One in seven Britons has turned to a pricey payday loan or sky-high unauthorised overdraft to cover rent or mortgage costs in the last year, a worrying study from charity Shelter has found.
It says such methods could lead to people losing their homes as they will eventually fall behind on payments.
This proportion equates to almost seven million people when projected on a national scale, the charity adds.
Specifically looking at payday loans, the charity found 2% of people have used at least one payday loan to fund their rent or mortgage in the last year, equating to almost one million people nationally.
These methods are among the most expensive ways to borrow.
Payday loan firms can charge a high percentage of the amount borrowed.
Even the fees charged by Wonga, which is far from the most expensive short-term lender, are high.
On a £207 loan over 20 days, it charges £47.50 in fees, and possibly even more if you're late paying.
Overdraft overlimit fees can also hit up to £35 a time.
Campbell Robb, chief executive of Shelter, says: "These shocking findings show the extent to which millions of households across the country are desperately struggling to keep their home.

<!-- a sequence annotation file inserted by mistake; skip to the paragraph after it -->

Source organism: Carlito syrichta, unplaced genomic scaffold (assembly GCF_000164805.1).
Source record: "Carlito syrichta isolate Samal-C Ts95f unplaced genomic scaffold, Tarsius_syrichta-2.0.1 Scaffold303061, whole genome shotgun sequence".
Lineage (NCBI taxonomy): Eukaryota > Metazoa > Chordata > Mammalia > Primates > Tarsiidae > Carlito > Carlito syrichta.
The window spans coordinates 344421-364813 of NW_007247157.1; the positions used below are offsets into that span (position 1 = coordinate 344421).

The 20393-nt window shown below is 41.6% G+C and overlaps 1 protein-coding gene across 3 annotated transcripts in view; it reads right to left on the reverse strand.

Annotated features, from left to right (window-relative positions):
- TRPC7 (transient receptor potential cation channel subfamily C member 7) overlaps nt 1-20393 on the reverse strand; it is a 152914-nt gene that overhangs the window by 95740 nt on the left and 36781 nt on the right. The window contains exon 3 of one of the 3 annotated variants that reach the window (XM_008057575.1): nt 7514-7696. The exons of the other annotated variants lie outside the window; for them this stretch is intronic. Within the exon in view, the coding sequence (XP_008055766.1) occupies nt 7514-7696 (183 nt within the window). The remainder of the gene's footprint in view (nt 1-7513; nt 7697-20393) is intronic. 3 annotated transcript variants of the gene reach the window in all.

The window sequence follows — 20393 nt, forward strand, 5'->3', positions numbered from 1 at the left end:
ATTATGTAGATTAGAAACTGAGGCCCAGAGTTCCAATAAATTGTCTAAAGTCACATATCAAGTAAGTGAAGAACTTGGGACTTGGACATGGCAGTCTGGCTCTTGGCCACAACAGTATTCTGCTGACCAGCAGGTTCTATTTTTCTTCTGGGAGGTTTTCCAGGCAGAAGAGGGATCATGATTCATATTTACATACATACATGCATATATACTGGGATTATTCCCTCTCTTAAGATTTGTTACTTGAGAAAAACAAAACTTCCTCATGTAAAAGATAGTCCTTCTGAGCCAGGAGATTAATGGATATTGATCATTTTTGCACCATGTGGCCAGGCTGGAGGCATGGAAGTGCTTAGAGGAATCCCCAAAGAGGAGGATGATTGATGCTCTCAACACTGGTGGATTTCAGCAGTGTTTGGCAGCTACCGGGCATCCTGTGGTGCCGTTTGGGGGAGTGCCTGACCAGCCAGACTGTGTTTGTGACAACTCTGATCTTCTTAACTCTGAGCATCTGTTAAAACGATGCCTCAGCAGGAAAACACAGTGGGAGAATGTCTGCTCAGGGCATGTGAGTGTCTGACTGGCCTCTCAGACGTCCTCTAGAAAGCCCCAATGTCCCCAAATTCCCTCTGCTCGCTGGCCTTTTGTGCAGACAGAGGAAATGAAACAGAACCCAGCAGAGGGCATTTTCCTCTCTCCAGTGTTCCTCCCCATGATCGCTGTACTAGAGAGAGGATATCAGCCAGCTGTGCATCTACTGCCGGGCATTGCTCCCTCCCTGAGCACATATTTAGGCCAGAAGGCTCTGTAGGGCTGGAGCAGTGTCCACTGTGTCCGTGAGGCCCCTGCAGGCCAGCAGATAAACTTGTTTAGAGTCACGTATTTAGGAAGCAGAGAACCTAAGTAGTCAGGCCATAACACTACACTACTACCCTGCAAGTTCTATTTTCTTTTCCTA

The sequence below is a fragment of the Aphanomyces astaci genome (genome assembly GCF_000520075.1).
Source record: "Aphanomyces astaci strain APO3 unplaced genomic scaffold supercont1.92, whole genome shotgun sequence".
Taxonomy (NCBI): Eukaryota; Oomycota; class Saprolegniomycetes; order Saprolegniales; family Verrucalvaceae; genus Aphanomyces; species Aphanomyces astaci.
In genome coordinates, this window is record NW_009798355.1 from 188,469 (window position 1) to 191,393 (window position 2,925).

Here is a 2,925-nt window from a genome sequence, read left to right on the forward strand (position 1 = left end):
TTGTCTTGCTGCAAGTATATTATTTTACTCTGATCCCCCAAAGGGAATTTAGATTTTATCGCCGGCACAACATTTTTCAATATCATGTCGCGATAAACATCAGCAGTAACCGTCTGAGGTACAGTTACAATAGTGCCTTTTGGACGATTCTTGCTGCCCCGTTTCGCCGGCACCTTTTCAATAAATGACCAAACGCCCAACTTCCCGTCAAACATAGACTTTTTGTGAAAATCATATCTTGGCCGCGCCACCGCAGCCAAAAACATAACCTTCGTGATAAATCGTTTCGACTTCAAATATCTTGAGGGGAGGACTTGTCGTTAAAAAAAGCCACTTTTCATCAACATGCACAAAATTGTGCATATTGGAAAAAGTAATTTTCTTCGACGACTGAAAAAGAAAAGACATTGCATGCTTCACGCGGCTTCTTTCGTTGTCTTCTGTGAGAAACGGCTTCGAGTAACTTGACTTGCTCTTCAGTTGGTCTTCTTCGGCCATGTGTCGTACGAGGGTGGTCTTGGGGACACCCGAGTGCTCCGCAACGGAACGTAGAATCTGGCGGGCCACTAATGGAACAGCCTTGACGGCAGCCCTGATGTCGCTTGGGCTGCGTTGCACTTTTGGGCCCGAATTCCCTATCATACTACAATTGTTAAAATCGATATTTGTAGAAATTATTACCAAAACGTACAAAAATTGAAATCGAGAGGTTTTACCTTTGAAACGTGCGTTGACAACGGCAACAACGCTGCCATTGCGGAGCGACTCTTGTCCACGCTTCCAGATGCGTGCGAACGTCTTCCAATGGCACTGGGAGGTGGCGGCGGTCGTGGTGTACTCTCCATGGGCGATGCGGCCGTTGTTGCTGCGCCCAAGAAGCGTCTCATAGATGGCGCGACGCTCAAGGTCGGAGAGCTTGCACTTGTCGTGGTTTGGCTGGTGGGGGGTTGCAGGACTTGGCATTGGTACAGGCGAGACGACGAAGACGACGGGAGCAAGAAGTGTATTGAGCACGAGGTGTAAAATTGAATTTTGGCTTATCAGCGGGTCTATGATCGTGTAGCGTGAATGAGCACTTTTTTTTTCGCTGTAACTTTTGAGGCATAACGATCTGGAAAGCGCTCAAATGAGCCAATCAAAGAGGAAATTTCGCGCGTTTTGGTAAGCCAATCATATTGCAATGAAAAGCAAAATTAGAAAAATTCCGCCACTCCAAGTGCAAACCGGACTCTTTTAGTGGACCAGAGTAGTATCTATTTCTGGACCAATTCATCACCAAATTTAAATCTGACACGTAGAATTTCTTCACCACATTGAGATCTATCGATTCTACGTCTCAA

"Turning to short-term payday loans to help pay for the cost of housing is totally unsustainable. It can quickly lead to debts snowballing out of control and can lead to eviction or repossession and ultimately homelessness."
Martin Lewis, MoneySavingExpert.com creator, says: "It's incredibly worrying there's now evidence of people using payday loans to meet housing costs.
"Many struggling with core rent or mortgage commitments will struggle to repay payday loans on time too.
"While it's an obvious temptation to grasp these loans as a lifeline, in the long run it may hurt more than help."
A report from insolvency trade body R3 last month predicted payday loan companies will see a surge in demand in the coming months as Britons struggle with their finances.
Housing Minister Grant Shapps says: "The sheer scale of the global slowdown has left many hard-working families struggling to make ends meet. So I'd urge anyone who is getting into difficulty to seek help in getting their finances back on track."